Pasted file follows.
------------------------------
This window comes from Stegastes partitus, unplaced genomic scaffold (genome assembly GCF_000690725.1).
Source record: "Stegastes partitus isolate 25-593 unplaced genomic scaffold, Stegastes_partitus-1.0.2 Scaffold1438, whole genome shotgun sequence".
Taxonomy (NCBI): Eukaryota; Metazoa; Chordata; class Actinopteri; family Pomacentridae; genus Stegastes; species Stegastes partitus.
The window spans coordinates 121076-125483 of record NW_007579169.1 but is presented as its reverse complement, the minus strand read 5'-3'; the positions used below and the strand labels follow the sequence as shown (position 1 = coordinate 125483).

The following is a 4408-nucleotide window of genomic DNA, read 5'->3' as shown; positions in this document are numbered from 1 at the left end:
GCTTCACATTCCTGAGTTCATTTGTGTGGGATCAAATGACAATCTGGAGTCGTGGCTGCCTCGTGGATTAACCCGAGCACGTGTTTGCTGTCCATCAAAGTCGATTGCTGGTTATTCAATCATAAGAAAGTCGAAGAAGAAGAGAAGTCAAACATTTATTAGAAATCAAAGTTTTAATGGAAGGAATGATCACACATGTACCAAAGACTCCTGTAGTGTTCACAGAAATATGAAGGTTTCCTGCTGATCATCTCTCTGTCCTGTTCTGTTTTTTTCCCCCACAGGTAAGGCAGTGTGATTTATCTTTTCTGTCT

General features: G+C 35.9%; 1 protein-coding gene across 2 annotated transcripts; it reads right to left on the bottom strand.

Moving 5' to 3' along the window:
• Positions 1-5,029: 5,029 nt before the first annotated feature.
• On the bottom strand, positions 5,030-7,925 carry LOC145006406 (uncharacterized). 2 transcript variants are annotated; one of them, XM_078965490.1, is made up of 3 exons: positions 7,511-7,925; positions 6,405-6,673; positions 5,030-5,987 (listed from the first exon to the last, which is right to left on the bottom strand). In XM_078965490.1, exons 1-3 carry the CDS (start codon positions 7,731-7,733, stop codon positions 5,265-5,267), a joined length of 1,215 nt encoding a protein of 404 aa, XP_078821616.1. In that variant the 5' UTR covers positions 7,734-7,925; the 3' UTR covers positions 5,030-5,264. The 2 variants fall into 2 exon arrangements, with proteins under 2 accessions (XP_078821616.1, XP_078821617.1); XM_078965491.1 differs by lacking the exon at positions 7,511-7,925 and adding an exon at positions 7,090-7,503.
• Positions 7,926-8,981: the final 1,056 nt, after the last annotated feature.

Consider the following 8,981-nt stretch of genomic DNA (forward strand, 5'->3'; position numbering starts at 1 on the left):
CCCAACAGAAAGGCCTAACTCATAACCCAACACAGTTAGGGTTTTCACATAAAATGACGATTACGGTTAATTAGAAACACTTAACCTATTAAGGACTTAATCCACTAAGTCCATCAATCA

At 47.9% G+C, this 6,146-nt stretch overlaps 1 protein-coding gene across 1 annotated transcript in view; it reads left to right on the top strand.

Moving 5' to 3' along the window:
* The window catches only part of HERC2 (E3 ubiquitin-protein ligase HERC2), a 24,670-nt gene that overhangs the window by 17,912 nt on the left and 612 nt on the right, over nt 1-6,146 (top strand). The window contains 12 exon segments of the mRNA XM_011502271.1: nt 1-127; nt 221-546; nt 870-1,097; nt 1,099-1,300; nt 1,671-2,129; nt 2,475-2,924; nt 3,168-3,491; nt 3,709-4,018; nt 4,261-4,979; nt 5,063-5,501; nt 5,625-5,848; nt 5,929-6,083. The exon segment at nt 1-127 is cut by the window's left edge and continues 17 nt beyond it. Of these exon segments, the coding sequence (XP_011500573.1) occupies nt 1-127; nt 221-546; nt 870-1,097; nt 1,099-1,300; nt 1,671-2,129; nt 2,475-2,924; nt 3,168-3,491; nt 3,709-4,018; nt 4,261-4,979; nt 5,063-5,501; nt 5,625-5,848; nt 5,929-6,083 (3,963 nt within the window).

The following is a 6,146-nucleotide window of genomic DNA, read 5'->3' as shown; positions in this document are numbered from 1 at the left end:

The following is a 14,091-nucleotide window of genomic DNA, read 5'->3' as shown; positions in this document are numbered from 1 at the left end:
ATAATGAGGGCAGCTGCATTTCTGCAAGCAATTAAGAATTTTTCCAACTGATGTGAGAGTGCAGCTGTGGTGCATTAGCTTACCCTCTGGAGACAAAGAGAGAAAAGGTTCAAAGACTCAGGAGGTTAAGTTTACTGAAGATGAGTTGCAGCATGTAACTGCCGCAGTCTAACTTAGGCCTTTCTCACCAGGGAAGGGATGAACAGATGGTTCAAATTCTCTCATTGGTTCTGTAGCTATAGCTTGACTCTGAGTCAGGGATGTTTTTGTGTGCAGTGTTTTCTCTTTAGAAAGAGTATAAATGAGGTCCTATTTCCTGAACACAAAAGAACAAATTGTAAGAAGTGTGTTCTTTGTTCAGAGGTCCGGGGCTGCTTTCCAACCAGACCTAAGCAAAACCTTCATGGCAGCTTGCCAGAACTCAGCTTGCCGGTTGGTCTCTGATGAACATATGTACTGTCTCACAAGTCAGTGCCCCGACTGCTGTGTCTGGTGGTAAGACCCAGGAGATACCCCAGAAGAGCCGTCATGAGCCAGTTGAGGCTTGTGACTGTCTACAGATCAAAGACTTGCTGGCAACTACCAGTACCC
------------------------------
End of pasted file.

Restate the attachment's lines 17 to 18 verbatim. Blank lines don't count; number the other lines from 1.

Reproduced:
The following is a 6,146-nucleotide window of genomic DNA, read 5'->3' as shown; positions in this document are numbered from 1 at the left end:

The following is a 14,091-nucleotide window of genomic DNA, read 5'->3' as shown; positions in this document are numbered from 1 at the left end: